“Friday Night Lights”, which was finally nominated for a “Best Drama” Emmy on Thursday, ended its five-season run on Friday night on NBC. To be honest, we’re still struggling to cope with the idea that we won’t be back in Dillon next season for two-a-days and fieldhouse pep talks. Luckily, we can still hang onto a shred of hope that we’ll see Coach Taylor again. TVLine reports that executive producer Peter Berg is taking steps toward another “Friday Night Lights” movie, this time centered around the characters from the TV series.
Matt Lauria joined “Friday Night Lights” in its fourth season as Luke Cafferty, the idealistic Dillon Panthers standout who worked valiantly to stay positive when he was forced to play, instead, for the East Dillon Lions. In Season 5 we watched his football dreams dim as he found himself in the shadow of fellow player Vince (Michael B. Jordan), while off the field he charmed Becky (Madison Burge)… and a whole lot of viewers.
Helping him out with his game was Billy Riggins, who taught Luke some important life lessons — not the least of which was, “Real men don’t lift weights. Real men fender-bench.”
When we ask Lauria whether he still fender-benches, months after the series’ final wrap, he doesn’t hesitate. “Without a doubt I do!” he laughs. “C’mon.”
Lauria remains one of our favorite people to talk “FNL” with, as he was a fan of the series even before he was considered for a role. “I love how supportive people have been of the show, and how enthusiastic they are about it. I get it,” he says. “I was one of them. I am one of them.”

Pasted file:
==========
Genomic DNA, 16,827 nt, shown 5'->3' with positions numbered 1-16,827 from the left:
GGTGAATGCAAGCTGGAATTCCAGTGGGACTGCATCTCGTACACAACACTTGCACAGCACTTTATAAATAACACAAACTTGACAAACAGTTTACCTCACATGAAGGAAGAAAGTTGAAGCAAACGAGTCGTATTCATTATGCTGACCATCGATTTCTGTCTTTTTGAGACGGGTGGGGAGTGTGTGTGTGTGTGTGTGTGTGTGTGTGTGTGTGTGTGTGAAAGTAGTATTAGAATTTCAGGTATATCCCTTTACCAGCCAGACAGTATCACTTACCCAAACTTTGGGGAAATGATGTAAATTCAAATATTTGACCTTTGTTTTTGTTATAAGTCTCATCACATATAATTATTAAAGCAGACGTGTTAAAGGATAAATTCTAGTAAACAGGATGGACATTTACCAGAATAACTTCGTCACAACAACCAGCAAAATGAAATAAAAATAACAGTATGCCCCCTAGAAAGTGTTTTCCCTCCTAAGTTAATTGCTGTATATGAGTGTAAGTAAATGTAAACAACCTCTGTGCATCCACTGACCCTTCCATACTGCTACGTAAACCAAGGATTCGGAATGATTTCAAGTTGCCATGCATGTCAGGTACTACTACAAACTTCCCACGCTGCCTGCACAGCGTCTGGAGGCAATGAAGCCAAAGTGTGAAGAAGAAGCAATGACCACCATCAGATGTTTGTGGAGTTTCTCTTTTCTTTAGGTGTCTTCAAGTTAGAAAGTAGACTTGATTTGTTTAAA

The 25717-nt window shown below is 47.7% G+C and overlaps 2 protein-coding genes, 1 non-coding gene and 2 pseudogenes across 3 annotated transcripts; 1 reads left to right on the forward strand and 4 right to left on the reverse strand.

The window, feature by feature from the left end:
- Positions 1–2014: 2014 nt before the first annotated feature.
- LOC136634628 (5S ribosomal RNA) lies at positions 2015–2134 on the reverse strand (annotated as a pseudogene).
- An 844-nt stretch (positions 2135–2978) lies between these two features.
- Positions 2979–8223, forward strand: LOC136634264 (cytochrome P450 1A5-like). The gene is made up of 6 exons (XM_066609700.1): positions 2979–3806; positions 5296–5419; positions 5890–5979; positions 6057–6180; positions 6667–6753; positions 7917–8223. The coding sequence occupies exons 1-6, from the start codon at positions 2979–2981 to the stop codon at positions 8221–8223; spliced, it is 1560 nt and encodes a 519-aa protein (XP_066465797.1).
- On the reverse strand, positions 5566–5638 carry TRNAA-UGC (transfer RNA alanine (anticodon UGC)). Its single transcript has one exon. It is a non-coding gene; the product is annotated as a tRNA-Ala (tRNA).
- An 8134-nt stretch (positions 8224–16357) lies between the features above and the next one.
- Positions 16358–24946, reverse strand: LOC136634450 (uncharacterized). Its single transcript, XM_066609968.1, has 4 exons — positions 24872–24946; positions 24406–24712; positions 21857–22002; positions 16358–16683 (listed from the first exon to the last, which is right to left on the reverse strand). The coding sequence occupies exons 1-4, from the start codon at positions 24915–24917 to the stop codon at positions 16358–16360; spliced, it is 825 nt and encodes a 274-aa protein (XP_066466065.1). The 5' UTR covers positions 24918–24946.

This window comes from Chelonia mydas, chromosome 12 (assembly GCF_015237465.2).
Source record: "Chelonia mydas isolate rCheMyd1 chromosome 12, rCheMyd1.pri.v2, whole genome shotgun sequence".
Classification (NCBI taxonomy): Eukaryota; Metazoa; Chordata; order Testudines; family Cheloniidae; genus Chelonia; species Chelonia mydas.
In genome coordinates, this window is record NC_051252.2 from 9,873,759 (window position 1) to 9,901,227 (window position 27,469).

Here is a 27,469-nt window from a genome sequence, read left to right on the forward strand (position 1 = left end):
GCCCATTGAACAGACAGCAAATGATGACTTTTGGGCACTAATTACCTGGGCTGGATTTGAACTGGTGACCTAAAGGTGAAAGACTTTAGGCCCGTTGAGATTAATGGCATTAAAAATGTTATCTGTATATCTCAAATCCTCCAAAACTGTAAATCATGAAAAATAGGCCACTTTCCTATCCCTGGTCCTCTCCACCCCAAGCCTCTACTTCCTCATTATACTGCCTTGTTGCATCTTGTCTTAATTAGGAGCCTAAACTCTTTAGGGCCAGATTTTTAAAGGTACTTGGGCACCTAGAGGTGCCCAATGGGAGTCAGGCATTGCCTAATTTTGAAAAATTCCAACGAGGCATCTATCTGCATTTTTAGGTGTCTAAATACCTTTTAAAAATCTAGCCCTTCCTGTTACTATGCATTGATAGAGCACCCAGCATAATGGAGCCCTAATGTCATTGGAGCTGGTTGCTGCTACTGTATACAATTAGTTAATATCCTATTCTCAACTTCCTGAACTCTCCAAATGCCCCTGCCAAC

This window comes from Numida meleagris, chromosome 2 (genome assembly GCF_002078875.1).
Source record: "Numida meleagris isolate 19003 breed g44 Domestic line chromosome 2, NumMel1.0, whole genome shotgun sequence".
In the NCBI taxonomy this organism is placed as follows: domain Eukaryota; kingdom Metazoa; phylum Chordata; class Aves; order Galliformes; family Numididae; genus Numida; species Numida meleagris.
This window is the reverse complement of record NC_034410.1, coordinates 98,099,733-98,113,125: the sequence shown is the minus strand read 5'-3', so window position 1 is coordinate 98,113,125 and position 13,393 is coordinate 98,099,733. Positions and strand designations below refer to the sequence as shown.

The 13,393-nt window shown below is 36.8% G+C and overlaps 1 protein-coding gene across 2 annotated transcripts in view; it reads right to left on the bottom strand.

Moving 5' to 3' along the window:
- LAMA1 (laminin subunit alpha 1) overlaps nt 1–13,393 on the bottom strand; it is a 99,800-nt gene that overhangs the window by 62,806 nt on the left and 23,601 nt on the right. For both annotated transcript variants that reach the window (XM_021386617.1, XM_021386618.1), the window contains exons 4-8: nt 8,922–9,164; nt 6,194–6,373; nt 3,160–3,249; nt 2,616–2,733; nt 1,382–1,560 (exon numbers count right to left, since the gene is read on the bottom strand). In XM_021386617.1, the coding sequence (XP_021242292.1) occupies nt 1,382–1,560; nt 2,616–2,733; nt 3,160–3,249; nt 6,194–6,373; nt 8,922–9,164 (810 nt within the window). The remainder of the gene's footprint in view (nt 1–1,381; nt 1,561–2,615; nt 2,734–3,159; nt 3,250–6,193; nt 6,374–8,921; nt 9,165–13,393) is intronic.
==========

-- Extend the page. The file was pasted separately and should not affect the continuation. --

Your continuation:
In the final moments of the series finale, we learn that despite catching a Hail Mary pass and helping the Lions win the coveted state title, Luke’s dreams didn’t quite fall into place. The last time we see Luke, he’s giving his championship ring to Becky and boarding a bus out of Dillon to begin serving in the army.
Somewhat sheepishly, Lauria admits that his character’s fate was hard to swallow when he read the final script for the first time. “I was disappointed at first. I was bummed. I was like ‘No, he’s got to go to a Division 1 school and become a total rockstar!'” he wails. “But that doesn’t happen, you know? I suppose I was still waiting for that very Hollywood ending, where in the eleventh hour some college shows up and Coach goes, ‘Luke, they want to see you.'” (For the record, Lauria’s impression of Kyle Chandler is eerily accurate.) “And then it didn’t happen, and I thought, ‘Of course it didn’t.’ Shame on me for even wanting that Hollywood thing, you know, because that’s not ‘Friday Night Lights.’ That was total B.S.”
Waving goodbye to his girl in his army uniform, Luke represented the reality for a lot of American kids who are forced to trade the dream for reality. “It blindsided me at first, but then I thought, yeah, this is true. This is honest,” Lauria says. “These are his options, and these are the options that a lot of young men, in more rural areas or inner-city areas, have. I loved it. Not everybody can be Smash Williams, because that wouldn’t be interesting, and it wouldn’t be realistic. How many kids that you went to school with can you name that are famous or huge athletes?”
He tells us that one of his favorite things about the ending was the open-ended nature of Luke’s relationship with Becky, which had been tumultuous but undeniably sweet. “It’s a bit of a ‘Where is this going?’ thing, too. What’s she going to do? Is she going to hang out for him? Is she going to move on? That’s life.”
We told Lauria that in our perfect world, she absolutely did wait for him, as did his BFF Tink (LaMarcus Tinker) and their shared-custody pig. They had their happily-ever-after once he got home, safe and sound, obviously.
Ever the gentleman, Lauria indulged us without hesitation. “The spin-off is already in order,” he jokes. “It involves Luke and Becky on the ranch. They get the pig back, Tinker is now Old MacTinker, E-I-E-I-O, and Luke and Becky are good. She wears a milkmaid outfit and milks the cows. And Tinker wears a cute milkmaid outfit, too. He milks the pigs. I’ve pitched it to Jason Katims, and he loved it. It’s happening.”
What will you miss most about “Friday Night Lights”? Weigh in below in our comments section, and catch it in syndication from the very first episode, beginning July 21st on ESPN.